The positive performance in the past year has also been helped by the relative lack of supply, which has helped insulate the market from any extreme price volatility.
But some new properties have been completed. In April of this year, the Ministry of Tourism signed an agreement with Amouage Hotels and Resorts for the development of an integrated tourism complex worth $1 billion in Muscat. The waterfront scheme is located in North Al-Mawleh Beach in the Seeb area, and will a feature five-star hotel, a business hotel, as well as 696 housing units, a marina, and a yacht club.
Meanwhile Oman Tourism Development Company (Omran) announced at the start of this year the launch of the first phase of the $1.3 billion Mina Al Sultan Qaboos Waterfront project.
Analysts say it pays to keep a sense of perspective on Oman’s hospitality related property market. “In Muscat, you are looking at a year-to-date occupancy figure of 61%. While that is more positive compared to last year it is still comparatively low. It’s not top end of performance in region, though things are moving steadily in the right direction,” says Green.
The big focus now is on Oman’s mixed-use developments, in which a combination of residential, commercial and retail is packaged together in what is considered a more competitive prospect for developers. While for now most developments – whether commercial or residential – are single-use schemes, the shift to mixed-use is clear.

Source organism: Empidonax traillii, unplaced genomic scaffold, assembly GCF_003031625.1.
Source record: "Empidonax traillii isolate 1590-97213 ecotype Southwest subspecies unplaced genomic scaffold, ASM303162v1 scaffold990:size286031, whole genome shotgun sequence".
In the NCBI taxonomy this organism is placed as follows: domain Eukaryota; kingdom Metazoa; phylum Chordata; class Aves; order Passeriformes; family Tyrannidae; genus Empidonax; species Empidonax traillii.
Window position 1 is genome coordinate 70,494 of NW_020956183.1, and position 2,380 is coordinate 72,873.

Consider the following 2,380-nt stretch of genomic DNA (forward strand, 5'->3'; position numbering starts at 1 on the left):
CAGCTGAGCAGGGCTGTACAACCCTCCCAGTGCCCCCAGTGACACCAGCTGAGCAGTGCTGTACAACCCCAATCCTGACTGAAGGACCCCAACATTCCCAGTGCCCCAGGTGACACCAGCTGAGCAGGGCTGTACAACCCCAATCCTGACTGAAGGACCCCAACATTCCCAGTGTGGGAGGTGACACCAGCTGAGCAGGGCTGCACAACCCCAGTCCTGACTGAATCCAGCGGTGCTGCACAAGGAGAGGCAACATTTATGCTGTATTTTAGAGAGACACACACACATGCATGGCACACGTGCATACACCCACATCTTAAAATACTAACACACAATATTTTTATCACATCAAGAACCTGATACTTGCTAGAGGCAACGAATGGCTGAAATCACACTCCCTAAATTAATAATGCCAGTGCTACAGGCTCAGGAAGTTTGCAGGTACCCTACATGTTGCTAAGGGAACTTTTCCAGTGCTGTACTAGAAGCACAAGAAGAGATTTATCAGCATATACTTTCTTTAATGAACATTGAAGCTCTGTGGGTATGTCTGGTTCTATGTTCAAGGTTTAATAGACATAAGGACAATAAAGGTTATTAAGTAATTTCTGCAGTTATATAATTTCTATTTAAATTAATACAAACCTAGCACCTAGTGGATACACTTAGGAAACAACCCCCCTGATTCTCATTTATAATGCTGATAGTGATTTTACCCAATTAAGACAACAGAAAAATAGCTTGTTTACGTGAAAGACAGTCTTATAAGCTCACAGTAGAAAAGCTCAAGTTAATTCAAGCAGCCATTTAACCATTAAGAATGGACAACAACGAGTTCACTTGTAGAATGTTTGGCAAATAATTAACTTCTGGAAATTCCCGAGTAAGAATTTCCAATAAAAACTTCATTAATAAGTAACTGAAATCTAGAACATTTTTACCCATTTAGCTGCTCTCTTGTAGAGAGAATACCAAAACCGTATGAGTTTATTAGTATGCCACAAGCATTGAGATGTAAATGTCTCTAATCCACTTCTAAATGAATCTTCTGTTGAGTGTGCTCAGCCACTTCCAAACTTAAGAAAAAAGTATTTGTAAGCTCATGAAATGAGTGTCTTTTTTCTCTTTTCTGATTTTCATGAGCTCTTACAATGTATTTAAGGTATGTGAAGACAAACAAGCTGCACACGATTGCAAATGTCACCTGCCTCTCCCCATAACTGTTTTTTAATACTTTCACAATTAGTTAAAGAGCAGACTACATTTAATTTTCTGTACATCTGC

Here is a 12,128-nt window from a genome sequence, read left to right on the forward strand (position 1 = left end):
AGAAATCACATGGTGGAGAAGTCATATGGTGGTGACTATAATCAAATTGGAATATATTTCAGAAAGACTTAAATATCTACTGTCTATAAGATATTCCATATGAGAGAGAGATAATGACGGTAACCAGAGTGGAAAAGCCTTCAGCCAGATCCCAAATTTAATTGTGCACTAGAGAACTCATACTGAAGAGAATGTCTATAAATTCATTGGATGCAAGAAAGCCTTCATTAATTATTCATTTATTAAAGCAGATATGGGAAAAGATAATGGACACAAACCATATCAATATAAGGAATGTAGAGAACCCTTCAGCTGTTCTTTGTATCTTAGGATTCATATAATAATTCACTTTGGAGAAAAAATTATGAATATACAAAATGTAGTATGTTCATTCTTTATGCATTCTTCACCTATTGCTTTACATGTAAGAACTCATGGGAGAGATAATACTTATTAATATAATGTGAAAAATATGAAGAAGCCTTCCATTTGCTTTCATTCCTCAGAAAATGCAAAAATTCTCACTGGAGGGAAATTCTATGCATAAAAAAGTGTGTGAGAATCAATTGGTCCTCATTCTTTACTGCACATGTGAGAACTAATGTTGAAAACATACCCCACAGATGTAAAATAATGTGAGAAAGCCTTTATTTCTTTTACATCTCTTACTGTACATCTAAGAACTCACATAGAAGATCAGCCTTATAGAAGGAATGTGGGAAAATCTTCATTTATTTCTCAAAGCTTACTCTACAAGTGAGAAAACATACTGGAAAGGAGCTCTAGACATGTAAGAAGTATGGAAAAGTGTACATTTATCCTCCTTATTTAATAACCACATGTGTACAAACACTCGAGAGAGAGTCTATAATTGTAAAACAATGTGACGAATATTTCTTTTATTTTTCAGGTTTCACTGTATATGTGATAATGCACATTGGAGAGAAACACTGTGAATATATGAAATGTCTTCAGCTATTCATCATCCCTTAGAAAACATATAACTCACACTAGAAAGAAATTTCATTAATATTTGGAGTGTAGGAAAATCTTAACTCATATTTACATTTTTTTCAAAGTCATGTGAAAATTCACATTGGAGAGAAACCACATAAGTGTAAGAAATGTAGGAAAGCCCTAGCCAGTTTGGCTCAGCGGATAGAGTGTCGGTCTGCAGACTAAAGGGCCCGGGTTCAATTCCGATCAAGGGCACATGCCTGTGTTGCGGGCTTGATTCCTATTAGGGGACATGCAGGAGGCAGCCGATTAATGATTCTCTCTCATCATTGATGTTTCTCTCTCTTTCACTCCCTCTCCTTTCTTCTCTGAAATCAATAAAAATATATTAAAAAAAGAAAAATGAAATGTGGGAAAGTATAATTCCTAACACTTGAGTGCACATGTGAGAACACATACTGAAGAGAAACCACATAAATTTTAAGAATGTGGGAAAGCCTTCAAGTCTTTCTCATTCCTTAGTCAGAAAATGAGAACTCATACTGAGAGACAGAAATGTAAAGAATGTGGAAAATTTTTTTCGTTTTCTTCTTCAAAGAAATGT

The local Alfardan Properties is promoting a mixed-use scheme on Sultan Qaboos Highway, close to Muscat International Airport. The 10,000-sq-ft project that was announced in January 2017 will comprise luxury residential apartments and commercial office space, featuring a blend of traditional Omani architecture and contemporary design. In February, Cluttons teamed up with the Public Authority for Social Insurance to launch the mixed-use Taminat Complex in Muscat, combining a state-of-the-art business environment with a residential community. The development features 22,500 square meters of commercial space and 615 apartments, with a sizeable component given over to retail use.
Construction work on the $2.5 billion Omagine project, a mixed-use tourism and real estate development, is getting under way this year and will cover a one million square meter beachfront area. This megaproject, which will not be finished for another seven years, will comprise seven pearl-shaped buildings, which will include hotels, offices, residences. This is also located in the Seeb area.
These amalgamations of different uses have distinct advantages for Omani developers. The key driver behind these mixed-use schemes is the provision of a ready-made market – such as for retail outlets located on the site. The presence of thousands of residential tenants in the same complex ensures a predictable consumer market.
“Mixed use schemes make sense as from an office point of view you can mix in that hospitality, which gives you opportunities to facilitate other options such as food and beverage. You can develop the value demand generated from within the development, as well as elevating the profile of residential and office spaces to retail clients,” says Green. The creation of a new stream of business activity provides the commercial underpinning of the mixed-use projects that are galvanizing Oman’s real estate market. Oman is a leading example in this space. And if the broader economic climate improves, there should be a stronger demand base for such schemes to proliferate.